The goal of this study is designed to explore psychological history, specifically regarding adverse childhood experience in perpetrators of Intimate Partner Violence (IPV) based on the archival data collected. Having had an adverse childhood experience may be considered a risk factor for perpetrating intimate partner violence (IPV), thus further research may be indicated in treatment models for this population. This study proposes a methodical review of the archival data and analysis of the association between having adverse childhood experiences, depression and anxiety levels, and the perpetration of IPV. With a current collection of programs, the IPV recidivism was reduced by only 33%. Among the findings of this study we found statistically significant findings that indicate those participants in the Batterer Intervention Program (BIP) that our archival data was obtained through showed more adverse experiences than the general population normative group. When looking at the data and understanding that if nothing else regarding perpetrators of battery and the current models used in BIP’s, we understand that it is not working to curb recidivism.The underlying issues of persons with adverse childhood experiences, which this study shows to be significantly higher than the normative group, may be the key to addressing the problem of the mandated population and rate of recidivism. As a result of adverse childhood experiences, deep-rooted ego based emotional patterns are the topic that if looked at from a clinical perspective should be focused on.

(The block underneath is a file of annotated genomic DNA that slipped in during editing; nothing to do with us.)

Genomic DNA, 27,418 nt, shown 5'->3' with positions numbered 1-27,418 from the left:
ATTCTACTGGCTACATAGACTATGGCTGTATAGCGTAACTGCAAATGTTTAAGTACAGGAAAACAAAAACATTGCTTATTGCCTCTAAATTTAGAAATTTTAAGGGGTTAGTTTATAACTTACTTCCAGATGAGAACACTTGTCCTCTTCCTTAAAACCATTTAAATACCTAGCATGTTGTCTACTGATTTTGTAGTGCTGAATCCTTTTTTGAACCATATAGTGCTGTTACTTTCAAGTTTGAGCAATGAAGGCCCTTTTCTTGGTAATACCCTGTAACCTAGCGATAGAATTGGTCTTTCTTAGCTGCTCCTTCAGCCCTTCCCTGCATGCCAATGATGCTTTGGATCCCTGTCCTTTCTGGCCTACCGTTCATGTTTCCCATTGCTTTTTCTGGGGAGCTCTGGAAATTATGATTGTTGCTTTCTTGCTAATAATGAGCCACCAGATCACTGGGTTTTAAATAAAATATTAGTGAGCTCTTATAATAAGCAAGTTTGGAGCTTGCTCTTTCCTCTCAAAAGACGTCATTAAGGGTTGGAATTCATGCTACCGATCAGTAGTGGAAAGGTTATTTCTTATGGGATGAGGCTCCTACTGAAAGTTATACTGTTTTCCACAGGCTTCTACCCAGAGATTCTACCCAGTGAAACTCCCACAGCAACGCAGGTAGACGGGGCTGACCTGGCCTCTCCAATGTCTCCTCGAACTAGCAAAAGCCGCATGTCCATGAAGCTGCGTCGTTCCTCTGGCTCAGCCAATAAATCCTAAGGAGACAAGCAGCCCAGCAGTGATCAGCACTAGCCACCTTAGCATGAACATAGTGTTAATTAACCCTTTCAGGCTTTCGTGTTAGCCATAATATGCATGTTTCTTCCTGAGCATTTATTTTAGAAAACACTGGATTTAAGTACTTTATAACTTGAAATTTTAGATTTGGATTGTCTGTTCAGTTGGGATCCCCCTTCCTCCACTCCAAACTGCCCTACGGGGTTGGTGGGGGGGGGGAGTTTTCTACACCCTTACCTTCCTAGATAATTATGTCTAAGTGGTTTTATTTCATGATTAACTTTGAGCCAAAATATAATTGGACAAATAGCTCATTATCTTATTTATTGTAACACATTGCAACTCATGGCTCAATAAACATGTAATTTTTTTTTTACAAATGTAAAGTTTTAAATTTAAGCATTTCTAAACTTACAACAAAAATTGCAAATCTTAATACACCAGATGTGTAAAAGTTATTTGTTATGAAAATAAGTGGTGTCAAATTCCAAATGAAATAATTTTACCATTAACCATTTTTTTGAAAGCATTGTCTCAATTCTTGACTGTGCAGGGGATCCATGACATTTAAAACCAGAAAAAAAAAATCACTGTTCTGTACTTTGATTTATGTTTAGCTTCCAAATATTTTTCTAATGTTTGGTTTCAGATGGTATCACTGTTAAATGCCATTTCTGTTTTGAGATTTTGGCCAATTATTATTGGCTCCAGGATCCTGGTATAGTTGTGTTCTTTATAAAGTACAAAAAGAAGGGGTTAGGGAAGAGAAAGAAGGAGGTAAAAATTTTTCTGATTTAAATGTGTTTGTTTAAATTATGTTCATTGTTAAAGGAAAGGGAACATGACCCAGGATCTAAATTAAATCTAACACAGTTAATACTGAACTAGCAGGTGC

From the current societal point of view an empathetic therapy model is judged as alignment or excusing of the batterer. Understanding the root of the problem in order to actual curb the initial neuro transmission based on the formation of neuropathways from early adverse experience could possibly be the key and or a step in the right direction in effective treatment. The maladaptive response pattern that occurs unconsciously in the amygdala when a person is triggered and hence reactive is not changed using the current “intervention” model, with outcomes having high rates of recidivism. Perhaps further investigation, integrating a psychodynamic approach with this population, building trust and rapport and allowing for a secure container for an emotional response and introspection in their life journey could be explored.
|School:||The Chicago School of Professional Psychology|
|Department:||Applied Clinical Psychology|
|School Location:||United States -- Illinois|
|Source:||DAI-B 81/12(E), Dissertation Abstracts International|
|Subjects:||Clinical psychology, Developmental psychology, Social psychology|
|Keywords:||Adverse childhood experience, Perpetrators of intimate partner violence|
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